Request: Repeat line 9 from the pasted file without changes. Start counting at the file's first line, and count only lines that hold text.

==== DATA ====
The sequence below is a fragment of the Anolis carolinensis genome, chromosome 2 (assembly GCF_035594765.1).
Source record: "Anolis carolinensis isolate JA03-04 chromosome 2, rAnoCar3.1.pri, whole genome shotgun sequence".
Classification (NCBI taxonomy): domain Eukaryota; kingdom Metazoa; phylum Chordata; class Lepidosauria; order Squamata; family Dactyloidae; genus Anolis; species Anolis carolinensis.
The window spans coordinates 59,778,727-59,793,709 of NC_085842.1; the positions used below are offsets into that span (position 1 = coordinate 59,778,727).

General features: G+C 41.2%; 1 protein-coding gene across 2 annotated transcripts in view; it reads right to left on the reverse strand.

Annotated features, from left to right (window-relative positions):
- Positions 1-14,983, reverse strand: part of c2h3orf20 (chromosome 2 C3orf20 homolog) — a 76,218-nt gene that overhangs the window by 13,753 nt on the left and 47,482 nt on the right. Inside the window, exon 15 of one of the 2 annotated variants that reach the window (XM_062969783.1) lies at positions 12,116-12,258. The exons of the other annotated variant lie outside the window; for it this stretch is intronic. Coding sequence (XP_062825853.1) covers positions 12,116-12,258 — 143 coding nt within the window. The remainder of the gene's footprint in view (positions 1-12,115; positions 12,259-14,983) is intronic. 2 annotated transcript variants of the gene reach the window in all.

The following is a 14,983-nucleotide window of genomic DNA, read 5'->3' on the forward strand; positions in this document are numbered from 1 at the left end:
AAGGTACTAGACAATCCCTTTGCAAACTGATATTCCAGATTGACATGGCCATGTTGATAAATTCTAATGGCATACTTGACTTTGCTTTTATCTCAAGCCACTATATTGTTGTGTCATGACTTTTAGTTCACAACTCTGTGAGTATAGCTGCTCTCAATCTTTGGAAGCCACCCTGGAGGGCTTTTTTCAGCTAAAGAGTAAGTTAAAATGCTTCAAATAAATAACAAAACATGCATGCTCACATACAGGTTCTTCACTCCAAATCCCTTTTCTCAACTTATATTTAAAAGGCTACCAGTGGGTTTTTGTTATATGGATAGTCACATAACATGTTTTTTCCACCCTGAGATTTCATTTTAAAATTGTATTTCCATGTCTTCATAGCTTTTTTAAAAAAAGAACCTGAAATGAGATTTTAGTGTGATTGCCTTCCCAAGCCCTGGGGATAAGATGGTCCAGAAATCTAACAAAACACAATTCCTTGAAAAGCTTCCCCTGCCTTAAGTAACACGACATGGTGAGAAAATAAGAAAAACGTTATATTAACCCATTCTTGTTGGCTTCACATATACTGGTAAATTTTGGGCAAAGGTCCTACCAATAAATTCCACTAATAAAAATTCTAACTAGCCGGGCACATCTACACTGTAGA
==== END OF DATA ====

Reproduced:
AAGGTACTAGACAATCCCTTTGCAAACTGATATTCCAGATTGACATGGCCATGTTGATAAATTCTAATGGCATACTTGACTTTGCTTTTATCTCAAGCCACTATATTGTTGTGTCATGACTTTTAGTTCACAACTCTGTGAGTATAGCTGCTCTCAATCTTTGGAAGCCACCCTGGAGGGCTTTTTTCAGCTAAAGAGTAAGTTAAAATGCTTCAAATAAATAACAAAACATGCATGCTCACATACAGGTTCTTCACTCCAAATCCCTTTTCTCAACTTATATTTAAAAGGCTACCAGTGGGTTTTTGTTATATGGATAGTCACATAACATGTTTTTTCCACCCTGAGATTTCATTTTAAAATTGTATTTCCATGTCTTCATAGCTTTTTTAAAAAAAGAACCTGAAATGAGATTTTAGTGTGATTGCCTTCCCAAGCCCTGGGGATAAGATGGTCCAGAAATCTAACAAAACACAATTCCTTGAAAAGCTTCCCCTGCCTTAAGTAACACGACATGGTGAGAAAATAAGAAAAACGTTATATTAACCCATTCTTGTTGGCTTCACATATACTGGTAAATTTTGGGCAAAGGTCCTACCAATAAATTCCACTAATAAAAATTCTAACTAGCCGGGCACATCTACACTGTAGA